(Bloomberg) — More price hikes for fertilizer — and consequently, food — are on the horizon as escalating tensions between Russia and Ukraine add to fears of global shortages.
Russia is a low-cost, high-volume global producer for all major fertilizers, and it’s the world’s second-largest producer after Canada of potash, a key nutrient used on major commodity crops and produce. The conflict in the region could disrupt trade flows. U.S.-based Mosaic Co., a major fertilizer producer, warned of shortages in a call with analysts Wednesday.
It all points to rising costs for farmers, who are scaling back on fertilizer use. That will potentially trigger lower crop yields and push prices for food even higher around the world. Food costs are already the most expensive in a decade, according to a United Nations gauge.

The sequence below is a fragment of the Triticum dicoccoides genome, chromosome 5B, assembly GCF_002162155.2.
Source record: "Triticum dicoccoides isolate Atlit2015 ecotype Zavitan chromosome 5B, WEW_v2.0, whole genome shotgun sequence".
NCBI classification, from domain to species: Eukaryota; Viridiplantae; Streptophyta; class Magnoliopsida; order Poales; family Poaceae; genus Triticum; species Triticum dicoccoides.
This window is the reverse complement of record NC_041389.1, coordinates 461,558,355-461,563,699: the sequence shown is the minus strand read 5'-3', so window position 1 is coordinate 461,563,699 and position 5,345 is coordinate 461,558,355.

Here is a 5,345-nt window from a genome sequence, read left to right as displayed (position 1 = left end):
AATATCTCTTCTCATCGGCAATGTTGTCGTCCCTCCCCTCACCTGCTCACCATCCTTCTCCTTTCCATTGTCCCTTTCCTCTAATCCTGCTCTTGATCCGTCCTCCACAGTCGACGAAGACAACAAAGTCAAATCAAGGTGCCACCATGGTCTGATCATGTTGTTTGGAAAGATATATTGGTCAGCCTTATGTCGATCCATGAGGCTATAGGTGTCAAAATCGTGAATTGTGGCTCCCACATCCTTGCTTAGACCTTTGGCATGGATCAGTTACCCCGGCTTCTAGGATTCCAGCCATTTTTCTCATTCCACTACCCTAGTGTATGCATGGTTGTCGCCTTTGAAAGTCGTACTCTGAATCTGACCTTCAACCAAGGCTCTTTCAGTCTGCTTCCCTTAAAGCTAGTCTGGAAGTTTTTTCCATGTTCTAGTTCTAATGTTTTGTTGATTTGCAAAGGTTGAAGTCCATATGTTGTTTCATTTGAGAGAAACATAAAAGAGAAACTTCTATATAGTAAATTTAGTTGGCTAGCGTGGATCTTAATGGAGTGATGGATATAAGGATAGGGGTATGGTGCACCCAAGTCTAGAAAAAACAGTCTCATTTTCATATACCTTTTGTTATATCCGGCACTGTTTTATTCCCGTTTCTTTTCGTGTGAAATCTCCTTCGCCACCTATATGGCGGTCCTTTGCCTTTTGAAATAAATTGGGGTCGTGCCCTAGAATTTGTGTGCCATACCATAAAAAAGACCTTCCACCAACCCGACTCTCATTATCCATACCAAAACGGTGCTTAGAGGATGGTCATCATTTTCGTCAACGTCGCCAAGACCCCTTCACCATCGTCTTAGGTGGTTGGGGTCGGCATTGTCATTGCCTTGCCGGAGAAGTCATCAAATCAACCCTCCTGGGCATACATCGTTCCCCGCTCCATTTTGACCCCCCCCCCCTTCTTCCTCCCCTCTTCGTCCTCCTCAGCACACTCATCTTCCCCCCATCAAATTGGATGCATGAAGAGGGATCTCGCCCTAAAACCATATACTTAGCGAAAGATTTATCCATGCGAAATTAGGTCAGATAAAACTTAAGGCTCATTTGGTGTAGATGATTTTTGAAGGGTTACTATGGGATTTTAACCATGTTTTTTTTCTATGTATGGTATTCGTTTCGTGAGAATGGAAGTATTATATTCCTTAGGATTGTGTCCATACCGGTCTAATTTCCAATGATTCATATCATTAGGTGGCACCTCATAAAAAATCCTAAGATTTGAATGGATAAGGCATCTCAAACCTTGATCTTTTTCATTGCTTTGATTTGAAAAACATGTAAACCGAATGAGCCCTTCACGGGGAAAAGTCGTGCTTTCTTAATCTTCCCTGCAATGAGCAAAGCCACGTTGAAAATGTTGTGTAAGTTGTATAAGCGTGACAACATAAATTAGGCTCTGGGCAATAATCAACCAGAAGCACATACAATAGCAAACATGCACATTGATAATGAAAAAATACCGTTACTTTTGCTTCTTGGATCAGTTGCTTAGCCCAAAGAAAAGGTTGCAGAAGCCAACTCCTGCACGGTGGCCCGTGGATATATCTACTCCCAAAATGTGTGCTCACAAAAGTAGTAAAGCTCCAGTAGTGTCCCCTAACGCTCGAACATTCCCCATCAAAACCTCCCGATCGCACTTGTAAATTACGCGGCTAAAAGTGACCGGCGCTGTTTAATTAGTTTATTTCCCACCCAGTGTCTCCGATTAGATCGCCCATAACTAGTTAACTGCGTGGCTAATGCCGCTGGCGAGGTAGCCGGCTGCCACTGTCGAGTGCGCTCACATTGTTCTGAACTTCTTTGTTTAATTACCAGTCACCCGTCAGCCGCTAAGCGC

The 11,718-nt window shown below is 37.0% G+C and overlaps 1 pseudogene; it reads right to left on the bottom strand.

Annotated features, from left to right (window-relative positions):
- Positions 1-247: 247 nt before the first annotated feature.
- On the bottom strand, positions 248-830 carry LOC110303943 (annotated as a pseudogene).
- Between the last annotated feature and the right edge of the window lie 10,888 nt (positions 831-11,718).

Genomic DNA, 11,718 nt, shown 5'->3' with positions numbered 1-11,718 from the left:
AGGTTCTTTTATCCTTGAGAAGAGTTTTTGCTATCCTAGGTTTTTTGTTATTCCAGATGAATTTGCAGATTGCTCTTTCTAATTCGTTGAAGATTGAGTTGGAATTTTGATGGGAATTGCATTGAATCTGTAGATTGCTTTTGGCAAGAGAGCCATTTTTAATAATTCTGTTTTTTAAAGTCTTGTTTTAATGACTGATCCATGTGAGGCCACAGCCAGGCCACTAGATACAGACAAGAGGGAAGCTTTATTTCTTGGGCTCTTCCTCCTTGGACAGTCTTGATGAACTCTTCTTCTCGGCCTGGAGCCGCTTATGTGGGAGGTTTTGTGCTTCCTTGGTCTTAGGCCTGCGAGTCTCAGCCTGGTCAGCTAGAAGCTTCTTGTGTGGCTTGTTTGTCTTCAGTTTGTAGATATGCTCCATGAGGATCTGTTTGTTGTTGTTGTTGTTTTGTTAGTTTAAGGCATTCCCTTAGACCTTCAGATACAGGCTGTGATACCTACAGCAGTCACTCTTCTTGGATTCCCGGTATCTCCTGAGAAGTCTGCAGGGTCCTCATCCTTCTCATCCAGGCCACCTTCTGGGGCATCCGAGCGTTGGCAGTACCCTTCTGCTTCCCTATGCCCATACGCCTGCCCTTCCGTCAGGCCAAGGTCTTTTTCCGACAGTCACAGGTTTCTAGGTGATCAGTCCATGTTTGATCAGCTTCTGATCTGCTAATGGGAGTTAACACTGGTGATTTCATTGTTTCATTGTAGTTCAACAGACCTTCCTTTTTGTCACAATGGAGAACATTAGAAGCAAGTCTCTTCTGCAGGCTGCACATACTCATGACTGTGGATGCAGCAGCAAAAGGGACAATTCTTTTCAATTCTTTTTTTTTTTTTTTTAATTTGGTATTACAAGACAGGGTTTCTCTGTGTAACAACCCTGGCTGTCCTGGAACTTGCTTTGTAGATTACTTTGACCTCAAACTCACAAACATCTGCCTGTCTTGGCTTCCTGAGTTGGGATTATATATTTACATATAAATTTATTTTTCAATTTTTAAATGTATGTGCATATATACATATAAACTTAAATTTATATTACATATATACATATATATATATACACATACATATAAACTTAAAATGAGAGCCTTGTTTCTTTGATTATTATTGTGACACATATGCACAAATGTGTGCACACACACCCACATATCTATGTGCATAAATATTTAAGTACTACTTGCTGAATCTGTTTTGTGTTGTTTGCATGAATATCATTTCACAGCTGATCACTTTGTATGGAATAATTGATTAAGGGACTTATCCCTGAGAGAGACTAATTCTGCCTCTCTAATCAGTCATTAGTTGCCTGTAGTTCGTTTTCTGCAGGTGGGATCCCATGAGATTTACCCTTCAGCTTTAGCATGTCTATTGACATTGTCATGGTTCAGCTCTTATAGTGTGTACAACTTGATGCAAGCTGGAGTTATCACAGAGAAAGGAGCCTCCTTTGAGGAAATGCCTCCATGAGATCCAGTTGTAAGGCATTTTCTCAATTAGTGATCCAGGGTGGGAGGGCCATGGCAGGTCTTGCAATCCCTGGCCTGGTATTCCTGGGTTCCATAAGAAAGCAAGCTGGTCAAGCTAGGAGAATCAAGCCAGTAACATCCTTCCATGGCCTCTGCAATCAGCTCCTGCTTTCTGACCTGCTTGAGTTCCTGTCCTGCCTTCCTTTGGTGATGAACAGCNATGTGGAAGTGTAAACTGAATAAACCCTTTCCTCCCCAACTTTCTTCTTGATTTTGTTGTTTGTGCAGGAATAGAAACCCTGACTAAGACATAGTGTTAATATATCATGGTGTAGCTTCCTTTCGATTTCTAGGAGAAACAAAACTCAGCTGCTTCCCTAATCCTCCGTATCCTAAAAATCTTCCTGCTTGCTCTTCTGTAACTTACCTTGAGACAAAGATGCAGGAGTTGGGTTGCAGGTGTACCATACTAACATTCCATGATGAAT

“Fertilizer prices are at all time highs, this is really just adding more pressure,” said Patrick Donnelly, senior analyst at Third Bridge. “It’s a very real possibility we see shortages for this coming year especially heading into the North American growing season.”
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